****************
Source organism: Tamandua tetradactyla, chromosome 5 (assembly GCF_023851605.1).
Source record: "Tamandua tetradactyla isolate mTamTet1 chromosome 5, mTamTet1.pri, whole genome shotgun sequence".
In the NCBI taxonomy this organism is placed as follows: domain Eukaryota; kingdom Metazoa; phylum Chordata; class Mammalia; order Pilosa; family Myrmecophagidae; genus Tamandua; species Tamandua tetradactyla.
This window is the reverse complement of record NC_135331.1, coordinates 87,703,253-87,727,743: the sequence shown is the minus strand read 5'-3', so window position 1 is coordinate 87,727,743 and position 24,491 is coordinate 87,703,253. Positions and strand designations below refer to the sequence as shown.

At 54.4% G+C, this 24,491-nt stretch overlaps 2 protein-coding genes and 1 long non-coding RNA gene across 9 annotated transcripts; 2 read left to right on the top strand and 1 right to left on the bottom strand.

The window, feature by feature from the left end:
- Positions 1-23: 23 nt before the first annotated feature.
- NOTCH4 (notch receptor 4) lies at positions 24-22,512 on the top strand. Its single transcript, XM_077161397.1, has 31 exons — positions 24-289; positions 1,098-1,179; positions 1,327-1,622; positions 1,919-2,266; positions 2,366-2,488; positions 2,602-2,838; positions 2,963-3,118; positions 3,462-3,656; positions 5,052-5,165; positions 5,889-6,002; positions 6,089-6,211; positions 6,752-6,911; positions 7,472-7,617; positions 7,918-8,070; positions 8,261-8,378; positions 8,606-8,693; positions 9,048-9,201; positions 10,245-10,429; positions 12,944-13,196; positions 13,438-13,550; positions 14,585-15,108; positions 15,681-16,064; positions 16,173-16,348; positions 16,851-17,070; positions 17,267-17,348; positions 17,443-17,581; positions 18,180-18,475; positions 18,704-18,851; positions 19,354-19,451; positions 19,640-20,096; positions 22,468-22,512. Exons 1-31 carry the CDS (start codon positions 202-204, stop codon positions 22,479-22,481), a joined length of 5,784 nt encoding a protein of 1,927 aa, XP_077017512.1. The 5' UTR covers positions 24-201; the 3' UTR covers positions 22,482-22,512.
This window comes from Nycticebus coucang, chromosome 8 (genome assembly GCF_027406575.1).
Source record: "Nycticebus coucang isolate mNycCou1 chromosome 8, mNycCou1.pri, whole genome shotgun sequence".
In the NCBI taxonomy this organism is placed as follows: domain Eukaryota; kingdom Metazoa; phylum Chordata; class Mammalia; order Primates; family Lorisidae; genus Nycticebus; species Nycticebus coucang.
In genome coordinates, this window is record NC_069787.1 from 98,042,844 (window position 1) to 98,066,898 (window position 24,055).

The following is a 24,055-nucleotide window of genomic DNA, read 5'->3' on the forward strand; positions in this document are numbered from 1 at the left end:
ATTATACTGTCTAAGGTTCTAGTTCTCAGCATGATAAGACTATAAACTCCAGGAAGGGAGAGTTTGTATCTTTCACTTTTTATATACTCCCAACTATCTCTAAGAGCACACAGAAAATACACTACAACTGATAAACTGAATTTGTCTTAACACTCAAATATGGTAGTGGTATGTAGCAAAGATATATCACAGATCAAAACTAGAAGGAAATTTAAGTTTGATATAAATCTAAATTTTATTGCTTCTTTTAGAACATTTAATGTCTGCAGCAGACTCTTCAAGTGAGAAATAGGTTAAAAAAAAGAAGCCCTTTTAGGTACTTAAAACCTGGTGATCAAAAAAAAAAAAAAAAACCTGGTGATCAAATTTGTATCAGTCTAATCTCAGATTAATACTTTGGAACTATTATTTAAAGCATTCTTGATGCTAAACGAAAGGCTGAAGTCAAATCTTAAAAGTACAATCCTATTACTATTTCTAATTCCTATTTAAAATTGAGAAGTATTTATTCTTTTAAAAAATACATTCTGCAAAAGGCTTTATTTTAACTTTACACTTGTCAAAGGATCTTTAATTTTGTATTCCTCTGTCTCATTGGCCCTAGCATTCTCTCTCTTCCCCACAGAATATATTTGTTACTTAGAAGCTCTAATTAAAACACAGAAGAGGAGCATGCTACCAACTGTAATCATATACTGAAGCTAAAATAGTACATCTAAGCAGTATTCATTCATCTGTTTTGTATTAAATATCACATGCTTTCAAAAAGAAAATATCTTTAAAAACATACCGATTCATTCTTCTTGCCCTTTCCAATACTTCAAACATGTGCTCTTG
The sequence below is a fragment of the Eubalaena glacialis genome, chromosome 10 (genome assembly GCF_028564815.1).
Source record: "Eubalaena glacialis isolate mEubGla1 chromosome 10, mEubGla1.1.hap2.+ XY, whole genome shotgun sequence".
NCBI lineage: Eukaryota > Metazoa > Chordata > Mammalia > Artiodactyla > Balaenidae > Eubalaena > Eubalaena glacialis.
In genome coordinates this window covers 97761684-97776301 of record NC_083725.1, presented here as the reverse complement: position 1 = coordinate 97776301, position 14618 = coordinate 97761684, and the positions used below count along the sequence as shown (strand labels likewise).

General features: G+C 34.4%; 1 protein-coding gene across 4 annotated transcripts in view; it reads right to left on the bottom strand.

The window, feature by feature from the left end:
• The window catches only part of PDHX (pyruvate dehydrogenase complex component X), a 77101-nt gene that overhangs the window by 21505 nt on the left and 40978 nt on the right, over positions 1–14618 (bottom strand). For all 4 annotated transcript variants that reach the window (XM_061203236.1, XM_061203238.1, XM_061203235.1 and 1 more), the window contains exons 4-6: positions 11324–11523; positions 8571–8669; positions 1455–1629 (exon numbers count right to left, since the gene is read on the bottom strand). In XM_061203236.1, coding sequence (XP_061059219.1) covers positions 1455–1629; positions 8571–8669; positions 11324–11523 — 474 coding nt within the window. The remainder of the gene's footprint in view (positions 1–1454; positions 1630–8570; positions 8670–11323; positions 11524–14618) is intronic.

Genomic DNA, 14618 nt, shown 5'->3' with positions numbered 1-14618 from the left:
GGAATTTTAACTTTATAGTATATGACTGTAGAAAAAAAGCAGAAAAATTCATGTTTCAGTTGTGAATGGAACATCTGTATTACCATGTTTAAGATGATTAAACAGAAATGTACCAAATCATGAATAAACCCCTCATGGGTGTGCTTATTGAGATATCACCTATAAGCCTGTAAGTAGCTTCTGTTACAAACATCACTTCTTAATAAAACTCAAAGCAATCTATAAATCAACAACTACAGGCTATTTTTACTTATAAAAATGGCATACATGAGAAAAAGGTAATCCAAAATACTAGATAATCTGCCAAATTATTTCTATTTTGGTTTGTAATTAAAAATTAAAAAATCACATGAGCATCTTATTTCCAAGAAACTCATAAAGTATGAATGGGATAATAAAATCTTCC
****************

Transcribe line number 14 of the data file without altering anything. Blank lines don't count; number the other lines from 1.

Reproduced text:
ATTATACTGTCTAAGGTTCTAGTTCTCAGCATGATAAGACTATAAACTCCAGGAAGGGAGAGTTTGTATCTTTCACTTTTTATATACTCCCAACTATCTCTAAGAGCACACAGAAAATACACTACAACTGATAAACTGAATTTGTCTTAACACTCAAATATGGTAGTGGTATGTAGCAAAGATATATCACAGATCAAAACTAGAAGGAAATTTAAGTTTGATATAAATCTAAATTTTATTGCTTCTTTTAGAACATTTAATGTCTGCAGCAGACTCTTCAAGTGAGAAATAGGTTAAAAAAAAGAAGCCCTTTTAGGTACTTAAAACCTGGTGATCAAAAAAAAAAAAAAAAACCTGGTGATCAAATTTGTATCAGTCTAATCTCAGATTAATACTTTGGAACTATTATTTAAAGCATTCTTGATGCTAAACGAAAGGCTGAAGTCAAATCTTAAAAGTACAATCCTATTACTATTTCTAATTCCTATTTAAAATTGAGAAGTATTTATTCTTTTAAAAAATACATTCTGCAAAAGGCTTTATTTTAACTTTACACTTGTCAAAGGATCTTTAATTTTGTATTCCTCTGTCTCATTGGCCCTAGCATTCTCTCTCTTCCCCACAGAATATATTTGTTACTTAGAAGCTCTAATTAAAACACAGAAGAGGAGCATGCTACCAACTGTAATCATATACTGAAGCTAAAATAGTACATCTAAGCAGTATTCATTCATCTGTTTTGTATTAAATATCACATGCTTTCAAAAAGAAAATATCTTTAAAAACATACCGATTCATTCTTCTTGCCCTTTCCAATACTTCAAACATGTGCTCTTG